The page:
The opening game of the Euro’s is fast approaching in which the Lionesses will kick the tournament off against Austria at Old Trafford.
Sarina Wiegman’s side have enjoyed a fruitful run in the lead up to the competition, remaining unbeaten since the former Netherlands midfielder and national coach took the helm last September.
In their three warm up games that took place in June, England beat Belgium, Switzerland and defending European Champions the Netherlands by a minimum of a three-goal margin. This is indicative not only of England’s evident shift in mentality, but of their fluidity on the pitch.
The Lionesses boast an impressive strength in depth, and even more so, a strength in versatility. It was solidified during these matches that several players within the squad are able to slot into various positions, allowing England the luxury of formation changes to suit the characteristics of their opponent.
The midfield and defensive line are where we have seen the biggest rotations. To give some idea of the extent of this, across the three mentioned friendlies, Alex Greenwood started as both a left-back and a centre-back, Georgia Stanway played as a sole and paired attacking midfielder, Keira Walsh anchored the midfield in a single and a double pivot, and Leah Williamson played as a variant of a number six and as a centre-back.
In fact, in each of these games Wiegman has opted for a different midfield trio and a different back four, with only defensive midfielder Walsh and centre-back Millie Bright retaining their positions.
For the most part, Wiegman has nailed these tactical nuances, however signs of weakness have peaked through. In their game against the Netherlands, England went 1-0 down in the 22nd minute, the first time they have trailed in the Wiegman era.
The goal came from a cheaply gifted corner and as Walsh failed to keep hold of her marker, Dutch midfielder Lieke Martens managed to send a bullet header past Mary Earps. England have long been lapse in defending set pieces and although this looks to have improved, there is quite clearly still work to be done.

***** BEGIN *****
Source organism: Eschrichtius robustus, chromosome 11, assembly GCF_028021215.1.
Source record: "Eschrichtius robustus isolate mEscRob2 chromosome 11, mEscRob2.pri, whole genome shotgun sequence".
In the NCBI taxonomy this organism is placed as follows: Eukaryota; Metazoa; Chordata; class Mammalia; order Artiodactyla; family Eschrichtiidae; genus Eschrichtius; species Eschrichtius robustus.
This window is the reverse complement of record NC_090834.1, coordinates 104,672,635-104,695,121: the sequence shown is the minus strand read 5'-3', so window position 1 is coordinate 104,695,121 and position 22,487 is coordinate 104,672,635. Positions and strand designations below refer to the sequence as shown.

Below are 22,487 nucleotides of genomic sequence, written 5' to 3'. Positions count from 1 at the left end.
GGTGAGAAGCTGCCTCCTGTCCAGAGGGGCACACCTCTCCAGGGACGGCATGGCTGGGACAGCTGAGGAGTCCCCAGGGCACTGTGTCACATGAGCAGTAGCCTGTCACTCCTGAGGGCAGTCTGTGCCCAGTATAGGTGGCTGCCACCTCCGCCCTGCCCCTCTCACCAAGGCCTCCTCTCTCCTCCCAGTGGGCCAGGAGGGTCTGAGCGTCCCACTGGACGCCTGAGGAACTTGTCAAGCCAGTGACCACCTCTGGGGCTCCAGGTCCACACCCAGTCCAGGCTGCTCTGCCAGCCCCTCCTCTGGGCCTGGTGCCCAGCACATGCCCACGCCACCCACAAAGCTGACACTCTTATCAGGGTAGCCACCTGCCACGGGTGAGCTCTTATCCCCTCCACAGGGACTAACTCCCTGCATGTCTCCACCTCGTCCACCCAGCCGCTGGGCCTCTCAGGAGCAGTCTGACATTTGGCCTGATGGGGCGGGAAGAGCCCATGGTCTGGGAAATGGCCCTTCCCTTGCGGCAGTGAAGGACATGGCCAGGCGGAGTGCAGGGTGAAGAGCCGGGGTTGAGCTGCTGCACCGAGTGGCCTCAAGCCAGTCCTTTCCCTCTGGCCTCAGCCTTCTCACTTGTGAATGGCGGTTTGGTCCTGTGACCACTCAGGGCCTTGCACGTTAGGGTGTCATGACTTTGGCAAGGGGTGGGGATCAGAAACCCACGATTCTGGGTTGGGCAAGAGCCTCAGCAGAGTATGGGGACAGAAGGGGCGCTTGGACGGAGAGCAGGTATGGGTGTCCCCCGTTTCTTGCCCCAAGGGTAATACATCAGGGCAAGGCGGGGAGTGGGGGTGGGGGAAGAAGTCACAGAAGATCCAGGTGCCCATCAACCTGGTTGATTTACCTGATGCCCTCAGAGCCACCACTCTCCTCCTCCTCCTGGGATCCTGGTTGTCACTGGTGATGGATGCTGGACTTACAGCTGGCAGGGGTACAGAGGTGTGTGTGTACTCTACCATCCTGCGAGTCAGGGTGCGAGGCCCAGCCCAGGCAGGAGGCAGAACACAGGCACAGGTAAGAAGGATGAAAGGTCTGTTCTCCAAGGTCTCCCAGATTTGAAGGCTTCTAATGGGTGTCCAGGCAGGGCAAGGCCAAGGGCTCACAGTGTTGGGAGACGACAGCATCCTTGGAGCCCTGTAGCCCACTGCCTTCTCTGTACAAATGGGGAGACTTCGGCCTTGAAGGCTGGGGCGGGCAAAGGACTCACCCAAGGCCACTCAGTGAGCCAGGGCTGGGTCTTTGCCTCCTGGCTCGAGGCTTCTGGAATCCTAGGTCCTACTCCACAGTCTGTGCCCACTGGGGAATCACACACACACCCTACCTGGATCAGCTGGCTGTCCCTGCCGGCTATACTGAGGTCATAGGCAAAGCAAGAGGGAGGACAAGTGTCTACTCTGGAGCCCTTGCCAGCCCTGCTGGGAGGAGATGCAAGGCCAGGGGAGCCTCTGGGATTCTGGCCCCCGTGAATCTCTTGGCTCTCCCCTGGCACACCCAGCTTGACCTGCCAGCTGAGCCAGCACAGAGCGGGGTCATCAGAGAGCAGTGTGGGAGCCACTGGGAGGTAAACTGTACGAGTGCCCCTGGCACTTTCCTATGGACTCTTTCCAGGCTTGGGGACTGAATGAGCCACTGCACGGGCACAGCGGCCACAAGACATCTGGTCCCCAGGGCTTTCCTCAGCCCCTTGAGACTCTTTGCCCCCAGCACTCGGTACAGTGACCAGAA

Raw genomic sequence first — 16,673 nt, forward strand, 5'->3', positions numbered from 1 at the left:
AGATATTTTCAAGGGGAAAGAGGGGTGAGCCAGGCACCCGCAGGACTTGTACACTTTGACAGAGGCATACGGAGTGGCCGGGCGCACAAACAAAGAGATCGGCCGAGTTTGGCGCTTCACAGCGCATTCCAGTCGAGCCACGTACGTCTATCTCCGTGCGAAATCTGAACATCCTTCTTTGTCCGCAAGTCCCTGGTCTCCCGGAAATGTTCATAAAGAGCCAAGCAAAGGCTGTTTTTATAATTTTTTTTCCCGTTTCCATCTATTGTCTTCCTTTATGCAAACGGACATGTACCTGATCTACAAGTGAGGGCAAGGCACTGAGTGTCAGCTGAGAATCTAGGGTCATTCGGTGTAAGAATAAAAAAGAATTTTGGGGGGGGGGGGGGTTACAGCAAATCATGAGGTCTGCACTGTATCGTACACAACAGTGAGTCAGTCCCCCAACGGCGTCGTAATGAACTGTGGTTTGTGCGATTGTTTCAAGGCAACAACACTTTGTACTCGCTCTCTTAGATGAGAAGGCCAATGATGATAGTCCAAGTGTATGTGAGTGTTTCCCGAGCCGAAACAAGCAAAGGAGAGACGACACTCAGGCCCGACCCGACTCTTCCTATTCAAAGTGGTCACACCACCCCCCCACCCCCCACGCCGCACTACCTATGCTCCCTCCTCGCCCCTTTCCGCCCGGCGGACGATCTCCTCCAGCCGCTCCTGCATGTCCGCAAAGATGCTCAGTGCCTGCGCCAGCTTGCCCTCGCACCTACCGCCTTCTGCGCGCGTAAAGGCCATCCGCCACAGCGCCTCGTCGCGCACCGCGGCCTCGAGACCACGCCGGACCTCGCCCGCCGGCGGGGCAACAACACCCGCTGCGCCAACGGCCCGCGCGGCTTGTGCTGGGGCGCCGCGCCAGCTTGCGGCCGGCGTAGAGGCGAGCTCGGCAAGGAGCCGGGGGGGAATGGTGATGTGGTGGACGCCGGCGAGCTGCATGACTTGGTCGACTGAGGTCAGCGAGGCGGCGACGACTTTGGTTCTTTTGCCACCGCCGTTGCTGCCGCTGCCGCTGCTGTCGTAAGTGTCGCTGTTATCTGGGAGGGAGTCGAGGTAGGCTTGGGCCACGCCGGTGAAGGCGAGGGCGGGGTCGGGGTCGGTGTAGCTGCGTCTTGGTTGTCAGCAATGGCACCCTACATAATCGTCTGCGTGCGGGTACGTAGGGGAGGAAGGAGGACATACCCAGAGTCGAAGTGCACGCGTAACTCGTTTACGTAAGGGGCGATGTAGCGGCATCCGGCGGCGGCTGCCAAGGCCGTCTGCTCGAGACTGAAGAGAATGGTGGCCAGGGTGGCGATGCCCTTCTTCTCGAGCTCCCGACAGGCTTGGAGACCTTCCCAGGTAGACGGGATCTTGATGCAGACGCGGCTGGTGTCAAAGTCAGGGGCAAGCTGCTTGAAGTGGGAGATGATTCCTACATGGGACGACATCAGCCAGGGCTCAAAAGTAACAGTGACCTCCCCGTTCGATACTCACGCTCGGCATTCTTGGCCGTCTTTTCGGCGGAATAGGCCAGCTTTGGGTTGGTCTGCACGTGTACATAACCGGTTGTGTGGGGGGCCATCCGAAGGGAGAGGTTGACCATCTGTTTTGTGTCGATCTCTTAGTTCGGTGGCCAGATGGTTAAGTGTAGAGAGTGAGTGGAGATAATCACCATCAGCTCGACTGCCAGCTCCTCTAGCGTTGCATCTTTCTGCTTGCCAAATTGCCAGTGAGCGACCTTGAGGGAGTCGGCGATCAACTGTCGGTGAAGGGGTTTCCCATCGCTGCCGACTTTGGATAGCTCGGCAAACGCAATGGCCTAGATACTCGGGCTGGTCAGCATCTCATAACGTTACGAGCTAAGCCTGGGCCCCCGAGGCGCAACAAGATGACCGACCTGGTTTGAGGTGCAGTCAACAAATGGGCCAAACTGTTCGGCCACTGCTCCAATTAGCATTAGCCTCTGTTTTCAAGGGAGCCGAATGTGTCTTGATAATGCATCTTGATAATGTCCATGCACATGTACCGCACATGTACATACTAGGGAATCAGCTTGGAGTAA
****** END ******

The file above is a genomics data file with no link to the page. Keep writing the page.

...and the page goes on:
Not only was the defending of corners shaky, so too was the cohesion of the back four. The Netherlands were able to consistently find gaps around Bright and Greenwood at the central base of the defence.
Arguably, in this instance, things did appear to sharpen up when Greenwood came off and Williamson stepped back to pair up with Bright. However, the amount of vacant space left between defenders will be something England have to be wary of when facing high pressing teams.
The use of substitutes has been one of England’s key strengths. The changes Wiegman made proved to be hugely impactful over the course of their warm up games, with England finishing these matches in better form than they began.
The introduction of players with as much dynamism as Bethany England, Beth Mead, Ella Toone and Alessia Russo means that England’s intensity grows throughout, with them becoming particularly effective in attack in the second half. Each of England’s goals, minus Lucy Bronze’s (accidental) belter against the Netherlands, was scored after the half time whistle.
England have a plethora of positives to take forward, but also a few fragilities to address. For now, they must use their good stead and put their best foot forward. Dress rehearsals are over, it’s crunch time.